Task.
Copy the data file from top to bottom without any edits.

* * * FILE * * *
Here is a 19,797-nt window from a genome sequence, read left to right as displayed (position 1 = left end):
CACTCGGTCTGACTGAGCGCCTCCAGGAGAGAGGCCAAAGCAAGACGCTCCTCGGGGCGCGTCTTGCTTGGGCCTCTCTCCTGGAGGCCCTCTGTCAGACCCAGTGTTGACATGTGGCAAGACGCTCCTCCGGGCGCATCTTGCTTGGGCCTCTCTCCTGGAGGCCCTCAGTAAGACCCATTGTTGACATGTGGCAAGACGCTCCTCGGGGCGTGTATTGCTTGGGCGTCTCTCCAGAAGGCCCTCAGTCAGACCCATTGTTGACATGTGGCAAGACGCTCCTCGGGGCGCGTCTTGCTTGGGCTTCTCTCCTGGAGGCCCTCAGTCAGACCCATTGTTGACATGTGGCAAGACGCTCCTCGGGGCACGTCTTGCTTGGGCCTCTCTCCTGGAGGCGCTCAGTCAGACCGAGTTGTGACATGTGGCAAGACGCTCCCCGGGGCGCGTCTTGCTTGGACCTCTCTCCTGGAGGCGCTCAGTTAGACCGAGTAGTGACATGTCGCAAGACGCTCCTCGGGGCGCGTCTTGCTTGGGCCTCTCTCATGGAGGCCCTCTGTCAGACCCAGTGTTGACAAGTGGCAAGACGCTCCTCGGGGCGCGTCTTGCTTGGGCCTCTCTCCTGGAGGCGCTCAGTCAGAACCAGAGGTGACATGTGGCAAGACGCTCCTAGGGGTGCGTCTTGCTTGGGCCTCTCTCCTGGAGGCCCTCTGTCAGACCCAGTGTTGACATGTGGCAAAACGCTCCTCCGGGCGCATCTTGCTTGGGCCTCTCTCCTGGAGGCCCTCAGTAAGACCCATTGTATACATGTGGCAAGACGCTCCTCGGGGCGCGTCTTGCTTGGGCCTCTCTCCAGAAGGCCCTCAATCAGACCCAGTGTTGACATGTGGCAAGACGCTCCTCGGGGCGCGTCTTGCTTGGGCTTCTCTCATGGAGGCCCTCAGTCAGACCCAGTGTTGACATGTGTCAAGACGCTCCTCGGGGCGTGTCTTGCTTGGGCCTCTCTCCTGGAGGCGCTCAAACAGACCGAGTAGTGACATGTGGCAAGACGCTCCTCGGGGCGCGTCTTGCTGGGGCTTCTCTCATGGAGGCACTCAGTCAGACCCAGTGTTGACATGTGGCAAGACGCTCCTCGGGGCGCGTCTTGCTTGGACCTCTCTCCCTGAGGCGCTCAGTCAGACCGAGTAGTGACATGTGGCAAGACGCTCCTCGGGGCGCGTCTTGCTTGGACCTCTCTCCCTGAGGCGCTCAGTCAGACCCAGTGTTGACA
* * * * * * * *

Here is a 19,797-nt window from a genome sequence, read left to right as displayed (position 1 = left end):
CACTCGGTCTGACTGAGCGCCTCCAGGAGAGAGGCCAAAGCAAGACGCTCCTCGGGGCGCGTCTTGCTTGGGCCTCTCTCCTGGAGGCCCTCTGTCAGACCCAGTGTTGACATGTGGCAAGACGCTCCTCCGGGCGCATCTTGCTTGGGCCTCTCTCCTGGAGGCCCTCAGTAAGACCCATTGTTGACATGTGGCAAGACGCTCCTCGGGGCGTGTATTGCTTGGGCGTCTCTCCAGAAGGCCCTCAGTCAGACCCATTGTTGACATGTGGCAAGACGCTCCTCGGGGCGCGTCTTGCTTGGGCTTCTCTCCTGGAGGCCCTCAGTCAGACCCATTGTTGACATGTGGCAAGACGCTCCTCGGGGCACGTCTTGCTTGGGCCTCTCTCCTGGAGGCGCTCAGTCAGACCGAGTTGTGACATGTGGCAAGACGCTCCCCGGGGCGCGTCTTGCTTGGACCTCTCTCCTGGAGGCGCTCAGTTAGACCGAGTAGTGACATGTCGCAAGACGCTCCTCGGGGCGCGTCTTGCTTGGGCCTCTCTCATGGAGGCCCTCTGTCAGACCCAGTGTTGACAAGTGGCAAGACGCTCCTCGGGGCGCGTCTTGCTTGGGCCTCTCTCCTGGAGGCGCTCAGTCAGAACCAGAGGTGACATGTGGCAAGACGCTCCTAGGGGTGCGTCTTGCTTGGGCCTCTCTCCTGGAGGCCCTCTGTCAGACCCAGTGTTGACATGTGGCAAAACGCTCCTCCGGGCGCATCTTGCTTGGGCCTCTCTCCTGGAGGCCCTCAGTAAGACCCATTGTATACATGTGGCAAGACGCTCCTCGGGGCGCGTCTTGCTTGGGCCTCTCTCCAGAAGGCCCTCAATCAGACCCAGTGTTGACATGTGGCAAGACGCTCCTCGGGGCGCGTCTTGCTTGGGCTTCTCTCATGGAGGCCCTCAGTCAGACCCAGTGTTGACATGTGTCAAGACGCTCCTCGGGGCGTGTCTTGCTTGGGCCTCTCTCCTGGAGGCGCTCAAACAGACCGAGTAGTGACATGTGGCAAGACGCTCCTCGGGGCGCGTCTTGCTGGGGCTTCTCTCATGGAGGCACTCAGTCAGACCCAGTGTTGACATGTGGCAAGACGCTCCTCGGGGCGCGTCTTGCTTGGACCTCTCTCCCTGAGGCGCTCAGTCAGACCGAGTAGTGACATGTGGCAAGACGCTCCTCGGGGCGCGTCTTGCTTGGACCTCTCTCCCTGAGGCGCTCAGTCAGACCCAGTGTTGACA